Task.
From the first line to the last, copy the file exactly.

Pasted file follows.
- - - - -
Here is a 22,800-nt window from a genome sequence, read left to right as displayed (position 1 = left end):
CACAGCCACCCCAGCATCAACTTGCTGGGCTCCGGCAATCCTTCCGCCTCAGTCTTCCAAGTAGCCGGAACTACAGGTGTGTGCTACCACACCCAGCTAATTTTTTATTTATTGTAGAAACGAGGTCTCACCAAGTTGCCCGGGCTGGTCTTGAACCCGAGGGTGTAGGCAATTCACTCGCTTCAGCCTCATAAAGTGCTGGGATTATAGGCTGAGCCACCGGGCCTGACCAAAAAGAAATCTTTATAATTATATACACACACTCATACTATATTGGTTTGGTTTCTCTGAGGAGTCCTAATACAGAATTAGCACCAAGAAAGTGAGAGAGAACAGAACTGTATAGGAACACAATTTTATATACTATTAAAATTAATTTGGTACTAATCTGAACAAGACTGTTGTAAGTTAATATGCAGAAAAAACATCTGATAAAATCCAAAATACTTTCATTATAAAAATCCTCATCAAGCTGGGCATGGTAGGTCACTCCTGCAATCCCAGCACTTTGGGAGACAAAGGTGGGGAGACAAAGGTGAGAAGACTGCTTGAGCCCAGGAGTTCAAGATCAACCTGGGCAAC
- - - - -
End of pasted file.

Here is a 22,800-nt window from a genome sequence, read left to right as displayed (position 1 = left end):
CACAGCCACCCCAGCATCAACTTGCTGGGCTCCGGCAATCCTTCCGCCTCAGTCTTCCAAGTAGCCGGAACTACAGGTGTGTGCTACCACACCCAGCTAATTTTTTATTTATTGTAGAAACGAGGTCTCACCAAGTTGCCCGGGCTGGTCTTGAACCCGAGGGTGTAGGCAATTCACTCGCTTCAGCCTCATAAAGTGCTGGGATTATAGGCTGAGCCACCGGGCCTGACCAAAAAGAAATCTTTATAATTATATACACACACTCATACTATATTGGTTTGGTTTCTCTGAGGAGTCCTAATACAGAATTAGCACCAAGAAAGTGAGAGAGAACAGAACTGTATAGGAACACAATTTTATATACTATTAAAATTAATTTGGTACTAATCTGAACAAGACTGTTGTAAGTTAATATGCAGAAAAAACATCTGATAAAATCCAAAATACTTTCATTATAAAAATCCTCATCAAGCTGGGCATGGTAGGTCACTCCTGCAATCCCAGCACTTTGGGAGACAAAGGTGGGGAGACAAAGGTGAGAAGACTGCTTGAGCCCAGGAGTTCAAGATCAACCTGGGCAAC